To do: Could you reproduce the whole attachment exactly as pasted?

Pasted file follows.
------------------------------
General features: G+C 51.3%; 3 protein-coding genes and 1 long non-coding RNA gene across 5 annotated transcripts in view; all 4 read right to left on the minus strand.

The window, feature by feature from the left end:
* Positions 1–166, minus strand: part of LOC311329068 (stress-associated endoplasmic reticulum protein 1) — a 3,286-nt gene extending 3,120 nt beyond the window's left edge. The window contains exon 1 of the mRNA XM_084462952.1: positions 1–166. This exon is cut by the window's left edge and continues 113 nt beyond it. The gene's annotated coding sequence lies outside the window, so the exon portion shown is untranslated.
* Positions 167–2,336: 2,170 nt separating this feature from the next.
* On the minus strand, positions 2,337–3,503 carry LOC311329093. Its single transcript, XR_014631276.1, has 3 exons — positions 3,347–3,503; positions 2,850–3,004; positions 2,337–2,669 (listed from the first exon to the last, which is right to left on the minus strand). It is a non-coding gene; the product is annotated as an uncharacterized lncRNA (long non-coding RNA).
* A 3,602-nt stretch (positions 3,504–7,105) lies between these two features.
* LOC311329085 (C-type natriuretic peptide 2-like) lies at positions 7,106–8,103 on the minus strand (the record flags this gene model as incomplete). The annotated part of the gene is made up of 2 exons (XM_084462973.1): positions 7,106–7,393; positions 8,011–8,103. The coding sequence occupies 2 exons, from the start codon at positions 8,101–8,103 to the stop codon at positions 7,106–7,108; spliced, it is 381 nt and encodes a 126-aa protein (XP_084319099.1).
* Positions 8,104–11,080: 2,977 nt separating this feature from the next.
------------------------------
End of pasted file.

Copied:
General features: G+C 51.3%; 3 protein-coding genes and 1 long non-coding RNA gene across 5 annotated transcripts in view; all 4 read right to left on the minus strand.

The window, feature by feature from the left end:
* Positions 1–166, minus strand: part of LOC311329068 (stress-associated endoplasmic reticulum protein 1) — a 3,286-nt gene extending 3,120 nt beyond the window's left edge. The window contains exon 1 of the mRNA XM_084462952.1: positions 1–166. This exon is cut by the window's left edge and continues 113 nt beyond it. The gene's annotated coding sequence lies outside the window, so the exon portion shown is untranslated.
* Positions 167–2,336: 2,170 nt separating this feature from the next.
* On the minus strand, positions 2,337–3,503 carry LOC311329093. Its single transcript, XR_014631276.1, has 3 exons — positions 3,347–3,503; positions 2,850–3,004; positions 2,337–2,669 (listed from the first exon to the last, which is right to left on the minus strand). It is a non-coding gene; the product is annotated as an uncharacterized lncRNA (long non-coding RNA).
* A 3,602-nt stretch (positions 3,504–7,105) lies between these two features.
* LOC311329085 (C-type natriuretic peptide 2-like) lies at positions 7,106–8,103 on the minus strand (the record flags this gene model as incomplete). The annotated part of the gene is made up of 2 exons (XM_084462973.1): positions 7,106–7,393; positions 8,011–8,103. The coding sequence occupies 2 exons, from the start codon at positions 8,101–8,103 to the stop codon at positions 7,106–7,108; spliced, it is 381 nt and encodes a 126-aa protein (XP_084319099.1).
* Positions 8,104–11,080: 2,977 nt separating this feature from the next.